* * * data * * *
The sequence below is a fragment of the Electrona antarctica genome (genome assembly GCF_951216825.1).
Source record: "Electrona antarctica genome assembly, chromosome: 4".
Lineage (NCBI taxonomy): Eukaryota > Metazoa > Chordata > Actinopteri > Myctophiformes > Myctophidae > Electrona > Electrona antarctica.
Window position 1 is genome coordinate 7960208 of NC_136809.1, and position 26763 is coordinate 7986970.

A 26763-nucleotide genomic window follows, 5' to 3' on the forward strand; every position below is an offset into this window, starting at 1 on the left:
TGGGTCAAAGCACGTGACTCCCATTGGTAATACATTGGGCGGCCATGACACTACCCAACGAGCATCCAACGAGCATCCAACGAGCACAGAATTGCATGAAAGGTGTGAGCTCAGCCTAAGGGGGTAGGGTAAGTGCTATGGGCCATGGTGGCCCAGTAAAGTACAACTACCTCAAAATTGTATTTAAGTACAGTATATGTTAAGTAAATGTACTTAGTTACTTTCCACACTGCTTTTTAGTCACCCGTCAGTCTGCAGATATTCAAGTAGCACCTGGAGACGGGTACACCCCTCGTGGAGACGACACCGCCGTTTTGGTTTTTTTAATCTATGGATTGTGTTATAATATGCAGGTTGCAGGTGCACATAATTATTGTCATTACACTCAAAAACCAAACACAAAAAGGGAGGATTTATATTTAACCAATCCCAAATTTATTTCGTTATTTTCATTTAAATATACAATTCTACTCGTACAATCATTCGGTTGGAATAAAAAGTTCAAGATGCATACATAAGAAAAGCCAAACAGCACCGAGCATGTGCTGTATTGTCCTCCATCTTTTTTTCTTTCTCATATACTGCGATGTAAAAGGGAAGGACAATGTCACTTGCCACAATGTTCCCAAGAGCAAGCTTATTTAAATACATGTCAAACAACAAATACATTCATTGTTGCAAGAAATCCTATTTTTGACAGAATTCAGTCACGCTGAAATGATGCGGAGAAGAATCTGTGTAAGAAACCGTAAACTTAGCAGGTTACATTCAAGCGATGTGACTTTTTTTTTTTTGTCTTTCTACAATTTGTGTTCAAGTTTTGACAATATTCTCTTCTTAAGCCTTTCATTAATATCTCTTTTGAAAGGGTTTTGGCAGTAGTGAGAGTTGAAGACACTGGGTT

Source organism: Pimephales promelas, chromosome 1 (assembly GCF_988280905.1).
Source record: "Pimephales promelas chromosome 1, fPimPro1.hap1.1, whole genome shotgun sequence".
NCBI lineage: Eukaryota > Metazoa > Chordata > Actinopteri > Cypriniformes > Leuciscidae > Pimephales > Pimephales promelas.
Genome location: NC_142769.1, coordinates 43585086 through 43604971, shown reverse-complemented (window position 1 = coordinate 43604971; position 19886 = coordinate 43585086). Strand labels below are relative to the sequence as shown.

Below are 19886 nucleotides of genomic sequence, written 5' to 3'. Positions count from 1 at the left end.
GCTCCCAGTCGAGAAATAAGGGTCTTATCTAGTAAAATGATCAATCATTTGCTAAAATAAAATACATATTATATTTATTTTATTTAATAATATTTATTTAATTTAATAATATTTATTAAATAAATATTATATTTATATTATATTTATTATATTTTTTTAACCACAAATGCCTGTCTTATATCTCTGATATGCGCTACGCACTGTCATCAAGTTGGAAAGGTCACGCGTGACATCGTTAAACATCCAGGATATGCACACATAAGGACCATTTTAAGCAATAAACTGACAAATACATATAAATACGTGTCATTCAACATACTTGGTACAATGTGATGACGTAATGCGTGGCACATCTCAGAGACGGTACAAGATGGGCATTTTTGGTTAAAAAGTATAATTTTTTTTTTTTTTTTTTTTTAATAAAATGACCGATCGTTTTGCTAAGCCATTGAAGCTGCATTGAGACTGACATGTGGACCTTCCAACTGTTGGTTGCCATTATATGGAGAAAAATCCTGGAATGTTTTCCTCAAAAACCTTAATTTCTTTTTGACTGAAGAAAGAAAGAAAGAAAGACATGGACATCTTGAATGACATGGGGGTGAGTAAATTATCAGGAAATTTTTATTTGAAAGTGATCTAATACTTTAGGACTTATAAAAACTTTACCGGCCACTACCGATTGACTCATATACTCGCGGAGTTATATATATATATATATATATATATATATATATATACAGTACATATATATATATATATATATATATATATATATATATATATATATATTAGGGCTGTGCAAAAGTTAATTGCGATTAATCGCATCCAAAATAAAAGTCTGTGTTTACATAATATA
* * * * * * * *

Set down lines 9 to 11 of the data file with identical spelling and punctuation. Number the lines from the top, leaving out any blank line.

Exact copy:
NCBI lineage: Eukaryota > Metazoa > Chordata > Actinopteri > Cypriniformes > Leuciscidae > Pimephales > Pimephales promelas.
Genome location: NC_142769.1, coordinates 43585086 through 43604971, shown reverse-complemented (window position 1 = coordinate 43604971; position 19886 = coordinate 43585086). Strand labels below are relative to the sequence as shown.

Below are 19886 nucleotides of genomic sequence, written 5' to 3'. Positions count from 1 at the left end.